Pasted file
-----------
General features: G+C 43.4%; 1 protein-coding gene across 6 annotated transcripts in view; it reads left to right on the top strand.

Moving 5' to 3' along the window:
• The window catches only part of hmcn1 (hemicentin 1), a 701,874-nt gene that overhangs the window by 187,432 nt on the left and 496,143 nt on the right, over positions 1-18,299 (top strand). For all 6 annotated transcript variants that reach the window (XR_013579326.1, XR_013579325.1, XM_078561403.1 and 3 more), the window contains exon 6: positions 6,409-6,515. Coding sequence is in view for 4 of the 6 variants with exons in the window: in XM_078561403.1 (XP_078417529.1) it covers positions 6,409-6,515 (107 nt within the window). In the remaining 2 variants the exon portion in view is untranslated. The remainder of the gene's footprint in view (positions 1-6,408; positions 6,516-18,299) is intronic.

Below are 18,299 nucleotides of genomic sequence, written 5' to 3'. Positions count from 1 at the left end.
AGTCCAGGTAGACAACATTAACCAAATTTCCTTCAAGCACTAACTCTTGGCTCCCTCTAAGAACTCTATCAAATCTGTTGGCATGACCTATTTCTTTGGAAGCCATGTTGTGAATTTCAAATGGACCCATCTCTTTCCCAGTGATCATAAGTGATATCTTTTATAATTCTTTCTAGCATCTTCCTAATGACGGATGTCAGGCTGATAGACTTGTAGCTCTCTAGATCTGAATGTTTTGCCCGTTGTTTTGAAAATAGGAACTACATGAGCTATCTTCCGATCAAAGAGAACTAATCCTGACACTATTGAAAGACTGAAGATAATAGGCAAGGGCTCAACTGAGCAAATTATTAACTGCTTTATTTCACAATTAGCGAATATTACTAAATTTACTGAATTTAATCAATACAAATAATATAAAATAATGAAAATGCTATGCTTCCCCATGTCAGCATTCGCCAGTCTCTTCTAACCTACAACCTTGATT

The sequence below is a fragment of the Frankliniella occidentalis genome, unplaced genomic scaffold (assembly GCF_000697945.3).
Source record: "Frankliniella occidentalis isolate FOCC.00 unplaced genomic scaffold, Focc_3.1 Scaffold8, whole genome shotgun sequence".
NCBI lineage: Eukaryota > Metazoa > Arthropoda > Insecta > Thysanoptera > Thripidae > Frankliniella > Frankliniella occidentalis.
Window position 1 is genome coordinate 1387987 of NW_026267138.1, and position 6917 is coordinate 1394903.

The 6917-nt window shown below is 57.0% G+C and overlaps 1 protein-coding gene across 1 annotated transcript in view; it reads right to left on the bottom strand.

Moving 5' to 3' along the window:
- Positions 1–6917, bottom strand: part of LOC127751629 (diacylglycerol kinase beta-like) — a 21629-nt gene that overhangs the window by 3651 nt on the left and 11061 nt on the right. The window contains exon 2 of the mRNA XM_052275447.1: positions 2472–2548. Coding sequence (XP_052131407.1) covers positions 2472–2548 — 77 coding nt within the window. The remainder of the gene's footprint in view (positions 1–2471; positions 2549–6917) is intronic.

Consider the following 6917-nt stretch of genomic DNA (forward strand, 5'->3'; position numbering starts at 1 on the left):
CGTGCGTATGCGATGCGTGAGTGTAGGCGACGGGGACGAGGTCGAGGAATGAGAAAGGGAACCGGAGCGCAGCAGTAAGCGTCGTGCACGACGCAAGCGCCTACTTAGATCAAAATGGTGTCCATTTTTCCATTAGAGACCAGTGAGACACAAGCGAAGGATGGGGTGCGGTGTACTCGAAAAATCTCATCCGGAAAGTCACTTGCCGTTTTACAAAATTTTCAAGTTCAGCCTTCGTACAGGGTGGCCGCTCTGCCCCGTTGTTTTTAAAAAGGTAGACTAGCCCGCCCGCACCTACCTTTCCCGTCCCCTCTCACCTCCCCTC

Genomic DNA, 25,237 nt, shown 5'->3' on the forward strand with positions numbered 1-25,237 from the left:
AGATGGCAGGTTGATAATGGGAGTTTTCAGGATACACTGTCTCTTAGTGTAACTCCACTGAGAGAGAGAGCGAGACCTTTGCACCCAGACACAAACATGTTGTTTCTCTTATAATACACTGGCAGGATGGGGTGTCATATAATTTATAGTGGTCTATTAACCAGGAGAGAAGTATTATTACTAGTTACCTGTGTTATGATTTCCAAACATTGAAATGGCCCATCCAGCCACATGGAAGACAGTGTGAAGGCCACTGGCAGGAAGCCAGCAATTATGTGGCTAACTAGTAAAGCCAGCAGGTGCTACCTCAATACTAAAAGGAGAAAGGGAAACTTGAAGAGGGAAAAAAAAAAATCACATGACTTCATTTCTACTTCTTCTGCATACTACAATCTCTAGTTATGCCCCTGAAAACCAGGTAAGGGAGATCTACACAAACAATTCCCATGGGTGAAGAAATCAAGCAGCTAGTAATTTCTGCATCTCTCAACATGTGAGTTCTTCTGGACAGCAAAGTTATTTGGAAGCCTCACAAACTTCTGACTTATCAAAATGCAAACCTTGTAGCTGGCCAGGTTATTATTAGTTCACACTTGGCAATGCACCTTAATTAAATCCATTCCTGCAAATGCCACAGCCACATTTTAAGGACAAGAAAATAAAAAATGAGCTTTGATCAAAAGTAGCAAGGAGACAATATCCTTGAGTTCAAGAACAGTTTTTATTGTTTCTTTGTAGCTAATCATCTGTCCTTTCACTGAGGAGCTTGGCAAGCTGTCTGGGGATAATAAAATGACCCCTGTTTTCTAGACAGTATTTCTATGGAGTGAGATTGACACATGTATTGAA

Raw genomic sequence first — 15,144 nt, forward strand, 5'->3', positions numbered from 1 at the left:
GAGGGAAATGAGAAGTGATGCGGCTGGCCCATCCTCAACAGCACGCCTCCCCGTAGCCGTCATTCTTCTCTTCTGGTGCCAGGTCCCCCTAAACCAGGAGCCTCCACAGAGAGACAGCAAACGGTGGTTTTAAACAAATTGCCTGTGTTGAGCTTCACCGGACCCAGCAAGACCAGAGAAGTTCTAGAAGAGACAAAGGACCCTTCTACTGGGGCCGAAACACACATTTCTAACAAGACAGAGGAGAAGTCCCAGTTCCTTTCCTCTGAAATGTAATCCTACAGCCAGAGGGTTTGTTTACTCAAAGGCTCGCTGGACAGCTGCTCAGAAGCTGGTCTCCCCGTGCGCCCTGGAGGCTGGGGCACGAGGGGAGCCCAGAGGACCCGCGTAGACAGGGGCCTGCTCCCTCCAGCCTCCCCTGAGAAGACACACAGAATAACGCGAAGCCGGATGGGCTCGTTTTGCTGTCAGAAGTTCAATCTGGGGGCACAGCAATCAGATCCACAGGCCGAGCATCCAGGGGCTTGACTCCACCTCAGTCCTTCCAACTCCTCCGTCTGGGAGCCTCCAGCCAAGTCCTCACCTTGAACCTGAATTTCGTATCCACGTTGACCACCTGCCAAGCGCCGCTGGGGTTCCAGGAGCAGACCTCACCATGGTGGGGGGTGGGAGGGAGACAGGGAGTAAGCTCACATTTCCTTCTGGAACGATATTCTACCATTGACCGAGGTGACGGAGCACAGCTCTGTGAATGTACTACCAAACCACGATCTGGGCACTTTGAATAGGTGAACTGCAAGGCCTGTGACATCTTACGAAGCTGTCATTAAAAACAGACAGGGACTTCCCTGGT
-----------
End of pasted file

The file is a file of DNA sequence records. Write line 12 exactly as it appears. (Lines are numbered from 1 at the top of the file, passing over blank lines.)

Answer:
- Positions 1–6917, bottom strand: part of LOC127751629 (diacylglycerol kinase beta-like) — a 21629-nt gene that overhangs the window by 3651 nt on the left and 11061 nt on the right. The window contains exon 2 of the mRNA XM_052275447.1: positions 2472–2548. Coding sequence (XP_052131407.1) covers positions 2472–2548 — 77 coding nt within the window. The remainder of the gene's footprint in view (positions 1–2471; positions 2549–6917) is intronic.